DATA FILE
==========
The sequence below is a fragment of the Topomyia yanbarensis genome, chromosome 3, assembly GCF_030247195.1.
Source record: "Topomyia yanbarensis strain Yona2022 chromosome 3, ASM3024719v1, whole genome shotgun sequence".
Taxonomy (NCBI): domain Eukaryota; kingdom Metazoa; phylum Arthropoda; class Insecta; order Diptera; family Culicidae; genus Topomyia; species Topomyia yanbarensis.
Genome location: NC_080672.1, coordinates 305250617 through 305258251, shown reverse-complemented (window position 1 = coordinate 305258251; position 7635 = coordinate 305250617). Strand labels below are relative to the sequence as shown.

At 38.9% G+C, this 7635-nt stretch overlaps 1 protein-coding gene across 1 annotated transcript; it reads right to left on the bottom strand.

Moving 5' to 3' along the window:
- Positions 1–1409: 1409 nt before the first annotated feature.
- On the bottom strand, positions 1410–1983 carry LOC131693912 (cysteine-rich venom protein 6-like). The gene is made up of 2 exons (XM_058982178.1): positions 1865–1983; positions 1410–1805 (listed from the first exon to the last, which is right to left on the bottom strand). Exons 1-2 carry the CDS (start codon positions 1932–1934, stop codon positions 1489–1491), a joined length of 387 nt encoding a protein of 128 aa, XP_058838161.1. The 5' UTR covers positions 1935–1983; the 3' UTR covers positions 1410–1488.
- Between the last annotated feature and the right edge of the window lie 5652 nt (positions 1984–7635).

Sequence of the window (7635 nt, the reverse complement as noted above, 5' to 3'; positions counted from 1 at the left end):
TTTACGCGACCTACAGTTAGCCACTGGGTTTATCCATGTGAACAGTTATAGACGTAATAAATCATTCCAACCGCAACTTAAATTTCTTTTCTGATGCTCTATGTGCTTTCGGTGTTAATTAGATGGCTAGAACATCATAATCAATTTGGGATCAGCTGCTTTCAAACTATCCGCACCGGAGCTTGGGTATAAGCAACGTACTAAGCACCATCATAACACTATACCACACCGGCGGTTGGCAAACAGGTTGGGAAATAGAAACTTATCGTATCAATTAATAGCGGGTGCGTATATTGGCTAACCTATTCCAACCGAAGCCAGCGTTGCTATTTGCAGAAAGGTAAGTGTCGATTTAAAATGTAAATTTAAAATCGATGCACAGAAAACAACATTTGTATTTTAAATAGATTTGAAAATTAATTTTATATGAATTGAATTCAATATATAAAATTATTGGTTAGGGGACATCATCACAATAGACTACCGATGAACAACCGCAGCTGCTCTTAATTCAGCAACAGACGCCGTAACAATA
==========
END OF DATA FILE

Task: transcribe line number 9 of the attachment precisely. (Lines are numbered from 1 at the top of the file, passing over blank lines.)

- Between the last annotated feature and the right edge of the window lie 5652 nt (positions 1984–7635).